And he went up on the mountain and called to him those whom he desired, and they came to him. And he appointed twelve so that they might be with him and he might send them out to preach…
A few years ago I was at a ministry leadership conference where the speaker asked the audience full of pastors and lay leaders this question: “How many of you pastors are in full-time ministry because you dreamed of being a pastor since you were a little kid?” No hands went up. Then the next question came: “How many of you pastors in full-time ministry are in ministry against your will because God CALLED you?” Then the hands of nearly every pastor in the room went up…including mine. I learned two things that day at that conference:
- Jesus has to “call” pastors into full-time ministry because the calling will keep them going when they feel like quitting. (Every pastor has secretly thought about quitting at least once. If he claims otherwise, he’s lying.)
- Jesus has to “call” pastors into full-time ministry because the sacrifice that is required keeps others from volunteering.
As I reflected at that conference on the nature of calling, I discovered that there are at least five deeper, more practical reasons why clergy work isn’t showing up on the “10 Hottest Careers For Graduating College Students”.
1. The responsibility. (Heb. 13:17) The author of Hebrews says that pastors keep watch over the souls of their flock as men that will give an account to the Lord for their leadership. Most people don’t like being accountable to other people let alone God. And honestly…I have enough to worry about when I give an account for my own soul…let alone the souls of others.
2. The hours. (2 Cor. 12:15) In a massive research project published by Thom Rainer of Lifeway Church Resources several years ago, he found that pastors do a lot more than read books and play golf all week. More than half the pastors in declining churches work 50+ hours per week. If the church was growing and reaching the lost, the number of ministry hours worked each week jumped up over 60.[i] This is because the work is never done. There’s always another need, another meeting, another sermon to prepare, etc. Most pastors share Paul’s mindset: “I will most gladly spend and be spent for your souls.” Despite ministry being emotionally and physically exhausting pastors work long hours because the spiritual is more important than the physical.
3. The pay. (Phil 4:12) For the most part, ministry is not like the marketplace where hard work is rewarded with upward mobility on the career ladder. Ministers don’t receive commission for the number of people they have led to Christ or homerun sermons they have preached. For most pastors, the pay is modest. In fact, many ministers have transferrable skills that could earn them more if they worked in the marketplace. But they don’t because they’ve been called and because the eternal is more important than the temporal. Another sacrifice that comes with the call is not being able to pick the part of the world you’d like to live in. Pastors must go where the Lord sends them. Thus, some get assigned Florida while others get deployed to Alaska.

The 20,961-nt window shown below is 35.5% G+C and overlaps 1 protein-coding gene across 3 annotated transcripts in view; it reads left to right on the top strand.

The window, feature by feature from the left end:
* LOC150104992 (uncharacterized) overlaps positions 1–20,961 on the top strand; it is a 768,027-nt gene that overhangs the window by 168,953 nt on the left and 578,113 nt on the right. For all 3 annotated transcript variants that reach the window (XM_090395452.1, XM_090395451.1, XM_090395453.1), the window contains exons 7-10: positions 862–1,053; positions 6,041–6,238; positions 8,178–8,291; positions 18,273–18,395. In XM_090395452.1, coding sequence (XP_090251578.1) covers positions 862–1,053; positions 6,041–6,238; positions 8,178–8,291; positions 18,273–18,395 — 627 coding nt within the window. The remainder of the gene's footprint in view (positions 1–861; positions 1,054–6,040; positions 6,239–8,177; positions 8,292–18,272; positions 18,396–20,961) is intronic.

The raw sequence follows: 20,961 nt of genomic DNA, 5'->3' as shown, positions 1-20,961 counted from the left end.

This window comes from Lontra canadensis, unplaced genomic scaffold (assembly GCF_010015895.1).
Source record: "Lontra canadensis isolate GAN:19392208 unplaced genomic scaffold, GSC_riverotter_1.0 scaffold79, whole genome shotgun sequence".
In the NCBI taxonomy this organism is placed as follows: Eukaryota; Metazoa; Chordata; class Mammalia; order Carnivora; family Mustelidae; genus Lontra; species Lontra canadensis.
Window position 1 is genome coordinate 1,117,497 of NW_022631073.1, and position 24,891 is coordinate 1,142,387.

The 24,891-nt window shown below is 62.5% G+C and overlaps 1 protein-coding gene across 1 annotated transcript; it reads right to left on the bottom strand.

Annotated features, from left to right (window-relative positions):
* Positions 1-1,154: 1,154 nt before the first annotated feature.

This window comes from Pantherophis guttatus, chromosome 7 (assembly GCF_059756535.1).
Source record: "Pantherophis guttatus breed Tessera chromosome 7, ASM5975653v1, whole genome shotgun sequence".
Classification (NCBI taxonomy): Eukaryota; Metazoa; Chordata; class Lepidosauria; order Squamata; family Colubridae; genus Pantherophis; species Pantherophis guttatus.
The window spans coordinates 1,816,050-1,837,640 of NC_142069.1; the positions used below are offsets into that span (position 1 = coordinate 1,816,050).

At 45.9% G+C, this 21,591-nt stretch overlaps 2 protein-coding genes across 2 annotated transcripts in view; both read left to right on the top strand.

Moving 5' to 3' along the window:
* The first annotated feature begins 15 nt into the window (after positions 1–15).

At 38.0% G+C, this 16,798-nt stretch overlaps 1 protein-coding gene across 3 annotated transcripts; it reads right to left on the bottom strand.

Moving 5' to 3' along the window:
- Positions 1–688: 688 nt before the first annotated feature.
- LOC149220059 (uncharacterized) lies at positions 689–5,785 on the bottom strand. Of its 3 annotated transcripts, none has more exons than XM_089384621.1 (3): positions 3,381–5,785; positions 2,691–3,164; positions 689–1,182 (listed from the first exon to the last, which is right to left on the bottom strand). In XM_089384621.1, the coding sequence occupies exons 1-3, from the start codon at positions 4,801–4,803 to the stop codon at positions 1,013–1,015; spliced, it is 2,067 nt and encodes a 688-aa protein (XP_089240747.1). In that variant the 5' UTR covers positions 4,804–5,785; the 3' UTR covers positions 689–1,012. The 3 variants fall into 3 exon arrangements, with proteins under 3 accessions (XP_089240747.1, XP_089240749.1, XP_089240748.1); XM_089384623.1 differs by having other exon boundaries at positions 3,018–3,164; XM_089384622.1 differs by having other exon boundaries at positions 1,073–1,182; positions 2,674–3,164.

4. The pain. (2 Tim. 4:14) Like Paul and the Apostles, ministers of the true Gospel all have stories of extreme criticism, rejection and betrayal they can share. In this verse, Paul describes someone that wounded him deeply. In a survey done several years ago, 23% of ministers reported having been fired at least once and 43% said that a faction forced them to resign.[ii] Based on my own experiences, I suspect these numbers are even higher today. Regardless, full-time ministry is for the resilient…not the faint-hearted.
5. The loneliness. (2 Tim. 4:10) Jesus and the Apostles all had to deal with loneliness. Ministers still deal with this today in part because few lay people understand the burdens of ministry leadership and not every member wants to walk as closely with the Lord as the pastor does. Why? I sometimes wonder if it’s because they are afraid of what Jesus might ask them to do if they did get serious about their walk with him (see Jn. 6:60-66). I’ve written about the loneliness that pastors suffer from here.
Just in case this list sounds like it should be in book titled 5 Reasons Not To Enter Ministry, allow me to clarify my goal in writing this blog entry. My desire is to educate church members and those considering serving the Lord full-time about the realities of gospel ministry. Despite having experienced all the above challenges in full-time ministry, I can also say that serving the Lord has been a privilege. I have been able to see the Lord use me more than I ever imagined possible and I have seen him do amazing things that the average church member does not usually see. Those two benefits alone makes the five items listed above all worth the sacrifice.
[i] Thom S. Rainer, Surprising Insights From The Unchurched & Proven Ways To Reach Them (Grand Rapids, MI: Zondervan Publishing, 2001), 191.
[ii] A 1996 Leadership Magazine survey quoted by Guy Greenfield, The Wounded Minister (Grand Rapids, MI: Baker Books, 2001), 15-16.